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A strong online presence is important to boost visibility and ‘sell’ your skills—but should it supersede meritocracy?
We’ve seen the memes, such as this one that mock the hyperbolic, bloated ways people brand themselves on LinkedIn. But on the other hand, LinkedIn remains a platform on which people can brand their corporate journey, their values, and their work. It’s inescapable that how we present ourselves online contributes to our personal brand, whether this encapsulates our professional contributions or how we publicly express our personal values.
Chris J ‘Mohawk’ Reed, founder and CEO of Black Marketing, specialises in personal branding for individuals and businesses, specifically to boost their visibility on LinkedIn. Having curated his own rather flamboyant personal brand, Reed emphasises that personal branding differs from the skills of an influencer in that a product is not being peddled to grow one’s followers. Personal branding is less to do with follower count and ROI, and more to do with eloquently presenting one’s values in an authentic way. A quick scroll through LinkedIn will show you that many in the marcomms industry are already masterful in this skill.
“The most important thing about your career is to actually have a personal brand,” says Reed. “Your personal brand can often differentiate yourself in terms of how you go forward, how you succeed, how you raise investment, how you win clients. Everything about you is about your personal brand.”
Reed adds that one’s personal branding can go a long way in increasing one’s prospects for landing a job. For example, if you’re being interview by C-suite members of a company and they start talking about you afterwards, personal branding may weigh heavily into their consideration.
“It’s about what they’ve learned in terms of Googling you, what they learned about your LinkedIn, it’s about your thought leadership, your books, if you have any keynotes, how you come across, that’s all part of your personal brand,” Reed says. “And they will decide whether to employ you or invest in you based on that. It’s not based on your credibility or your qualifications or experience,” says Reed. “Why would I invest in someone who basically isn’t even out there as a personal brand? I will automatically think that they’re trying to hide things.”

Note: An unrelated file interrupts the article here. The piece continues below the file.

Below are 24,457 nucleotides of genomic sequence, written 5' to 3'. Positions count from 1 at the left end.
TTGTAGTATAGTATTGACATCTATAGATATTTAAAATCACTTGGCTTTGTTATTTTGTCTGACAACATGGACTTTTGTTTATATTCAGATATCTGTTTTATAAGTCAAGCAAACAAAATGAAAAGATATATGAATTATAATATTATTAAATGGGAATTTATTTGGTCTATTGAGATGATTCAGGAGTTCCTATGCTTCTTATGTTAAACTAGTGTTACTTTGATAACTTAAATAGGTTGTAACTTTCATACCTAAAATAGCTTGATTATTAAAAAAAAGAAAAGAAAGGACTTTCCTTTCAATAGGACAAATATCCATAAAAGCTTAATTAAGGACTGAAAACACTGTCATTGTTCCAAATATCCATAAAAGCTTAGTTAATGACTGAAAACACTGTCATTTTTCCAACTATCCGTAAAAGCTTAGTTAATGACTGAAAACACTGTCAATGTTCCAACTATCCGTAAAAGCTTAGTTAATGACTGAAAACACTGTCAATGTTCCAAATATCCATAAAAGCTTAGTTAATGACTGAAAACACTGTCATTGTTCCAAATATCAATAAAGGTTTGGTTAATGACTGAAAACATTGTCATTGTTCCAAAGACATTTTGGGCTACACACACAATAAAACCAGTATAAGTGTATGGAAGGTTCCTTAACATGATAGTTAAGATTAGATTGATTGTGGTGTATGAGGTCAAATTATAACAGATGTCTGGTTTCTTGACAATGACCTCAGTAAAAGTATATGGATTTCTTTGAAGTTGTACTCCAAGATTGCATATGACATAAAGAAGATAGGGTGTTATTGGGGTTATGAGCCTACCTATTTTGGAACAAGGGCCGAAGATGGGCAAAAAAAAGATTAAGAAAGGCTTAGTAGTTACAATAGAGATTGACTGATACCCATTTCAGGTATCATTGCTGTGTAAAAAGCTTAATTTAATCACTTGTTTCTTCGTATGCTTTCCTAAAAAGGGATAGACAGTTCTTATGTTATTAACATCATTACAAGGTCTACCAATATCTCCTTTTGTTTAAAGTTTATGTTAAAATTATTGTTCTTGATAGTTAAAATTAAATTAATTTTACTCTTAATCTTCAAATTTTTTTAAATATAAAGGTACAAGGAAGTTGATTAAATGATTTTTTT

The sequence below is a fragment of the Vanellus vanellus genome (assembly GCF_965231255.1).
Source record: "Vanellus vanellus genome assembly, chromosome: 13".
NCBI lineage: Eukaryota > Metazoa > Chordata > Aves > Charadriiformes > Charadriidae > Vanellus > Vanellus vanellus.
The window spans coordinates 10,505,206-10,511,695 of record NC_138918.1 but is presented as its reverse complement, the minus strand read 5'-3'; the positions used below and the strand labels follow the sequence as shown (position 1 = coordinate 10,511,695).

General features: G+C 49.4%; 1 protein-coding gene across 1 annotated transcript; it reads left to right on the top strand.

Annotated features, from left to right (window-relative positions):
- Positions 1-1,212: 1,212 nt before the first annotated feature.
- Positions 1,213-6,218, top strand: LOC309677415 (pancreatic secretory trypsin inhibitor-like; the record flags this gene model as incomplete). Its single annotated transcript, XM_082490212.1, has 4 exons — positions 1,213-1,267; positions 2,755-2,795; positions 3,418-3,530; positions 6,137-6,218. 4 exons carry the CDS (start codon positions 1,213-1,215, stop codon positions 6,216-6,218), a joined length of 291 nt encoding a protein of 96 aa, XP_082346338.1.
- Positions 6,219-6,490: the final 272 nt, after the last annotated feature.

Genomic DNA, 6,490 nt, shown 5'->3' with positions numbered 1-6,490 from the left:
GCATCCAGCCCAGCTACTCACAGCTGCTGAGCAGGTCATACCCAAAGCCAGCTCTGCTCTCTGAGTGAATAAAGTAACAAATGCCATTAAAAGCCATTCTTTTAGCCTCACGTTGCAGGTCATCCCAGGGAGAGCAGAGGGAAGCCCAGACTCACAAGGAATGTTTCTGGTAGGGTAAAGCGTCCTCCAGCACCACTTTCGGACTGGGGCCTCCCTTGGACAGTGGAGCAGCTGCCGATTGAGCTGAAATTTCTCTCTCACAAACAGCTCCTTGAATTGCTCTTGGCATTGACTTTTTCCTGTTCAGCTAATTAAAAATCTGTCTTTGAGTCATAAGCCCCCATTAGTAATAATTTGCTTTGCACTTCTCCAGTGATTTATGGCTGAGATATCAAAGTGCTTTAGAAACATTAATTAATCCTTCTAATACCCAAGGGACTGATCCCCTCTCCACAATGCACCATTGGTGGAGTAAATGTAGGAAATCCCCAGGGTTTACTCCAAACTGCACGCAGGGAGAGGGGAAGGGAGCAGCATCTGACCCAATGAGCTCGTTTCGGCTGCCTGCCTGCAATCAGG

Reed, with utmost self-awareness, says that the idealism of meritocracy is dead. When someone is in an advanced stage of an interview, personal branding is a factor that can give them an edge over other candidates. This is why, he says, “sometimes the most qualified people don’t get the right jobs—because their personal brand basically sucks”.
“From a career point of view, your personal brand could define whether you succeed or whether you die. If I Google you and nothing comes up, that’s a red flag.” – Chris J Reed, Black Marketing
On the other hand, personal branding can also be perceived as the ability for one to control the narrative of their brand regardless of factors such as formal qualifications and socioeconomic status. And in this sense, it can even be empowering. Reed himself doesn’t have a degree, nor did he go to university, but he has utilised the powers of LinkedIn to hone his online personality and eventually grow his status as an entrepreneur. This way, “affordability to get an MBA” is not factored into one’s attractiveness in landing a job.
“The trouble is that people with degrees and MBAs might not always have a personal brand. They can’t be always be CEO. They can’t be a charismatic leader. They can’t do any keynotes. Because basically they don’t have the basic EQ. And that’s where genuine meritocracy comes in,” says Reed. “If you put the effort into developing your own personal brand, you could rise above somebody else who has spent a quarter of a million dollars on an MBA.”
There’s also the issue of one’s personal brand being polarising, especially if opinions around political and social issues come into play. This shouldn’t be seen as a downside, says Reed. Instead, he uses it as a way to naturally weed out clients who are more safe or sterile in their marketing and identifies more strongly with clients who have more provocative personal branding.